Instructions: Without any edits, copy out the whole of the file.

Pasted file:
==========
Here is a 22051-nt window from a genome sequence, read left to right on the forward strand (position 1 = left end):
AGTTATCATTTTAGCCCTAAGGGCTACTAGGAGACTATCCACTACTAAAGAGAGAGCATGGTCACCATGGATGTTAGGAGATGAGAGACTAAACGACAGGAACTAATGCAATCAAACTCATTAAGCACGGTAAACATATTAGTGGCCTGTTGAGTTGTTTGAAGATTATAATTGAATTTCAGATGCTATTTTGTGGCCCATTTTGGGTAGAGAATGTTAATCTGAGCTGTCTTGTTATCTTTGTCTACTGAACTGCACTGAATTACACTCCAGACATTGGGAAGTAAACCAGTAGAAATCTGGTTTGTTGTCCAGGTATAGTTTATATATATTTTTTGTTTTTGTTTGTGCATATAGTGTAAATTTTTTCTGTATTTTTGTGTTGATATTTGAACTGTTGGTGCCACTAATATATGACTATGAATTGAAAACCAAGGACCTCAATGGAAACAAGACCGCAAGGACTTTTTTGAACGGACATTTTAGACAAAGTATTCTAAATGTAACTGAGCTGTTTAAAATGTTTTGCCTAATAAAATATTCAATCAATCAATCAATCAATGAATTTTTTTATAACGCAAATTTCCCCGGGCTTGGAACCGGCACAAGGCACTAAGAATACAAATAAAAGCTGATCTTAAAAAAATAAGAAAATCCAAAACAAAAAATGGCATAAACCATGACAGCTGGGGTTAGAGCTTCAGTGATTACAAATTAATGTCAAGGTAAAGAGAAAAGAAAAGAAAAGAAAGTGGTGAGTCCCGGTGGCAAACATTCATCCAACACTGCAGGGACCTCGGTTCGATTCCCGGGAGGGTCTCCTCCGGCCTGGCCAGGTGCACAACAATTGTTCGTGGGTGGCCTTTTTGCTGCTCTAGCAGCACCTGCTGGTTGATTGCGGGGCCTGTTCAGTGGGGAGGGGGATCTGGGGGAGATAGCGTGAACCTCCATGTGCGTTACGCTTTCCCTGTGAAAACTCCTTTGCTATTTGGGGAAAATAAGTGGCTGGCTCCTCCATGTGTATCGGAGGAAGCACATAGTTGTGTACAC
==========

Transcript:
Here is a 22051-nt window from a genome sequence, read left to right on the forward strand (position 1 = left end):
AGTTATCATTTTAGCCCTAAGGGCTACTAGGAGACTATCCACTACTAAAGAGAGAGCATGGTCACCATGGATGTTAGGAGATGAGAGACTAAACGACAGGAACTAATGCAATCAAACTCATTAAGCACGGTAAACATATTAGTGGCCTGTTGAGTTGTTTGAAGATTATAATTGAATTTCAGATGCTATTTTGTGGCCCATTTTGGGTAGAGAATGTTAATCTGAGCTGTCTTGTTATCTTTGTCTACTGAACTGCACTGAATTACACTCCAGACATTGGGAAGTAAACCAGTAGAAATCTGGTTTGTTGTCCAGGTATAGTTTATATATATTTTTTGTTTTTGTTTGTGCATATAGTGTAAATTTTTTCTGTATTTTTGTGTTGATATTTGAACTGTTGGTGCCACTAATATATGACTATGAATTGAAAACCAAGGACCTCAATGGAAACAAGACCGCAAGGACTTTTTTGAACGGACATTTTAGACAAAGTATTCTAAATGTAACTGAGCTGTTTAAAATGTTTTGCCTAATAAAATATTCAATCAATCAATCAATCAATGAATTTTTTTATAACGCAAATTTCCCCGGGCTTGGAACCGGCACAAGGCACTAAGAATACAAATAAAAGCTGATCTTAAAAAAATAAGAAAATCCAAAACAAAAAATGGCATAAACCATGACAGCTGGGGTTAGAGCTTCAGTGATTACAAATTAATGTCAAGGTAAAGAGAAAAGAAAAGAAAAGAAAGTGGTGAGTCCCGGTGGCAAACATTCATCCAACACTGCAGGGACCTCGGTTCGATTCCCGGGAGGGTCTCCTCCGGCCTGGCCAGGTGCACAACAATTGTTCGTGGGTGGCCTTTTTGCTGCTCTAGCAGCACCTGCTGGTTGATTGCGGGGCCTGTTCAGTGGGGAGGGGGATCTGGGGGAGATAGCGTGAACCTCCATGTGCGTTACGCTTTCCCTGTGAAAACTCCTTTGCTATTTGGGGAAAATAAGTGGCTGGCTCCTCCATGTGTATCGGAGGAAGCACATAGTTGTGTACAC